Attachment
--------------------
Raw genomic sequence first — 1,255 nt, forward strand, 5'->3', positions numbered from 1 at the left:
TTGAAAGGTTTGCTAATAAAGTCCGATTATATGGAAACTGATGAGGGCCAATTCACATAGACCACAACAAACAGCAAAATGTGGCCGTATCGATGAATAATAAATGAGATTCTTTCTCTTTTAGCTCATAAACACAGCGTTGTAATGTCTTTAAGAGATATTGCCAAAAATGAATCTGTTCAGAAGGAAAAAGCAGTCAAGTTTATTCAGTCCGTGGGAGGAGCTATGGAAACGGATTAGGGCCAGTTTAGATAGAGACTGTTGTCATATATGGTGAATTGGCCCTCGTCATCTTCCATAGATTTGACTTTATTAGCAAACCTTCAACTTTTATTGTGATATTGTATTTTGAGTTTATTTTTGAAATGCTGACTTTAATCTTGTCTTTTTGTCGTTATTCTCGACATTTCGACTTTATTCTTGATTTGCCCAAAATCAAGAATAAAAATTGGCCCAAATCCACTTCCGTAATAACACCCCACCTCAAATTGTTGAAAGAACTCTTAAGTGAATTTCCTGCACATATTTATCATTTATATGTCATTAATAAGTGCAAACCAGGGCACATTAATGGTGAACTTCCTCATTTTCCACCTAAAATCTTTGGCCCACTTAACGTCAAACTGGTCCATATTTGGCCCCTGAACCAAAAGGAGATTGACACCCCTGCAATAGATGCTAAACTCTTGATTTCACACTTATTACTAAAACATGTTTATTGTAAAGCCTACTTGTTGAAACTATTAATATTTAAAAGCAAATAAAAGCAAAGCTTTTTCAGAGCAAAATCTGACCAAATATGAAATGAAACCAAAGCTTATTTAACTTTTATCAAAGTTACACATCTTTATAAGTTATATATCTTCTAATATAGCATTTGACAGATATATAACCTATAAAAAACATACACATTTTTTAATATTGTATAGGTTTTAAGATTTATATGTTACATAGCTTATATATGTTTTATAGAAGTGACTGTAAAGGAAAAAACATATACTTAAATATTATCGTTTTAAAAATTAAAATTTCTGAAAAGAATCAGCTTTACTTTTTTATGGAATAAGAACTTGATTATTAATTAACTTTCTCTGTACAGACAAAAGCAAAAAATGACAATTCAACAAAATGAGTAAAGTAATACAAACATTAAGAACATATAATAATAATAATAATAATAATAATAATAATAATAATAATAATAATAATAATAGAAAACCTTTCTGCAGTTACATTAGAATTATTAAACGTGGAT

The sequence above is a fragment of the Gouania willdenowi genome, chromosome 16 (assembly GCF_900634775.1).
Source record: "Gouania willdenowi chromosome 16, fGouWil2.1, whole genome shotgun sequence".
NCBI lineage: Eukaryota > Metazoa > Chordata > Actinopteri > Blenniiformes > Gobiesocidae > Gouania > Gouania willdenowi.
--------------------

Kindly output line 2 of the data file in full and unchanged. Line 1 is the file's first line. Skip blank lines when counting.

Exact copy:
TTGAAAGGTTTGCTAATAAAGTCCGATTATATGGAAACTGATGAGGGCCAATTCACATAGACCACAACAAACAGCAAAATGTGGCCGTATCGATGAATAATAAATGAGATTCTTTCTCTTTTAGCTCATAAACACAGCGTTGTAATGTCTTTAAGAGATATTGCCAAAAATGAATCTGTTCAGAAGGAAAAAGCAGTCAAGTTTATTCAGTCCGTGGGAGGAGCTATGGAAACGGATTAGGGCCAGTTTAGATAGAGACTGTTGTCATATATGGTGAATTGGCCCTCGTCATCTTCCATAGATTTGACTTTATTAGCAAACCTTCAACTTTTATTGTGATATTGTATTTTGAGTTTATTTTTGAAATGCTGACTTTAATCTTGTCTTTTTGTCGTTATTCTCGACATTTCGACTTTATTCTTGATTTGCCCAAAATCAAGAATAAAAATTGGCCCAAATCCACTTCCGTAATAACACCCCACCTCAAATTGTTGAAAGAACTCTTAAGTGAATTTCCTGCACATATTTATCATTTATATGTCATTAATAAGTGCAAACCAGGGCACATTAATGGTGAACTTCCTCATTTTCCACCTAAAATCTTTGGCCCACTTAACGTCAAACTGGTCCATATTTGGCCCCTGAACCAAAAGGAGATTGACACCCCTGCAATAGATGCTAAACTCTTGATTTCACACTTATTACTAAAACATGTTTATTGTAAAGCCTACTTGTTGAAACTATTAATATTTAAAAGCAAATAAAAGCAAAGCTTTTTCAGAGCAAAATCTGACCAAATATGAAATGAAACCAAAGCTTATTTAACTTTTATCAAAGTTACACATCTTTATAAGTTATATATCTTCTAATATAGCATTTGACAGATATATAACCTATAAAAAACATACACATTTTTTAATATTGTATAGGTTTTAAGATTTATATGTTACATAGCTTATATATGTTTTATAGAAGTGACTGTAAAGGAAAAAACATATACTTAAATATTATCGTTTTAAAAATTAAAATTTCTGAAAAGAATCAGCTTTACTTTTTTATGGAATAAGAACTTGATTATTAATTAACTTTCTCTGTACAGACAAAAGCAAAAAATGACAATTCAACAAAATGAGTAAAGTAATACAAACATTAAGAACATATAATAATAATAATAATAATAATAATAATAATAATAATAATAATAATAATAATAGAAAACCTTTCTGCAGTTACATTAGAATTATTAAACGTGGAT